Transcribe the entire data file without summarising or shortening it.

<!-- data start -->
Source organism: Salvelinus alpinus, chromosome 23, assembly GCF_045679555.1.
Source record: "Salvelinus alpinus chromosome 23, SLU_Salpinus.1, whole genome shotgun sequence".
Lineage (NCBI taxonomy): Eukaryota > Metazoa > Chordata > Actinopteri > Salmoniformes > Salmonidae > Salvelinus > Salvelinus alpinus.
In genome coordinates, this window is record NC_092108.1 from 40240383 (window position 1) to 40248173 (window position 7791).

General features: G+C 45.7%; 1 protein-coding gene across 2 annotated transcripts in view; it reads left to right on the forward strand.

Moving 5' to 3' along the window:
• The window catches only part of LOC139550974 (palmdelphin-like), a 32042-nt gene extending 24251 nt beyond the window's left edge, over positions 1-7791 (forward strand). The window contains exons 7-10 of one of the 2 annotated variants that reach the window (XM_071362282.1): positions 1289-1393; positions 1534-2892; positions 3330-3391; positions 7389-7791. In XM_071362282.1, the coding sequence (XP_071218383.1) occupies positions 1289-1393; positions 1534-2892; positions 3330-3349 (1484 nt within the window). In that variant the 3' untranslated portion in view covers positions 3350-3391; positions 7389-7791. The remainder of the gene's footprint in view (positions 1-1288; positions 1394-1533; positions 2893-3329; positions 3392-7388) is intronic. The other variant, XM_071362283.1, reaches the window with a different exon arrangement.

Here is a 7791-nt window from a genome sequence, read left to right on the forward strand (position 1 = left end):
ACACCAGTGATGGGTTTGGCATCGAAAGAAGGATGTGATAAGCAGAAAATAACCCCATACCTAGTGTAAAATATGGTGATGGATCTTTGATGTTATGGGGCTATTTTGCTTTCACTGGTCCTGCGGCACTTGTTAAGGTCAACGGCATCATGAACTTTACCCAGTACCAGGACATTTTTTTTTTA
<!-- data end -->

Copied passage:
Source organism: Salvelinus alpinus, chromosome 23, assembly GCF_045679555.1.
Source record: "Salvelinus alpinus chromosome 23, SLU_Salpinus.1, whole genome shotgun sequence".
Lineage (NCBI taxonomy): Eukaryota > Metazoa > Chordata > Actinopteri > Salmoniformes > Salmonidae > Salvelinus > Salvelinus alpinus.
In genome coordinates, this window is record NC_092108.1 from 40240383 (window position 1) to 40248173 (window position 7791).

General features: G+C 45.7%; 1 protein-coding gene across 2 annotated transcripts in view; it reads left to right on the forward strand.

Moving 5' to 3' along the window:
• The window catches only part of LOC139550974 (palmdelphin-like), a 32042-nt gene extending 24251 nt beyond the window's left edge, over positions 1-7791 (forward strand). The window contains exons 7-10 of one of the 2 annotated variants that reach the window (XM_071362282.1): positions 1289-1393; positions 1534-2892; positions 3330-3391; positions 7389-7791. In XM_071362282.1, the coding sequence (XP_071218383.1) occupies positions 1289-1393; positions 1534-2892; positions 3330-3349 (1484 nt within the window). In that variant the 3' untranslated portion in view covers positions 3350-3391; positions 7389-7791. The remainder of the gene's footprint in view (positions 1-1288; positions 1394-1533; positions 2893-3329; positions 3392-7388) is intronic. The other variant, XM_071362283.1, reaches the window with a different exon arrangement.

Here is a 7791-nt window from a genome sequence, read left to right on the forward strand (position 1 = left end):
ACACCAGTGATGGGTTTGGCATCGAAAGAAGGATGTGATAAGCAGAAAATAACCCCATACCTAGTGTAAAATATGGTGATGGATCTTTGATGTTATGGGGCTATTTTGCTTTCACTGGTCCTGCGGCACTTGTTAAGGTCAACGGCATCATGAACTTTACCCAGTACCAGGACATTTTTTTTTTA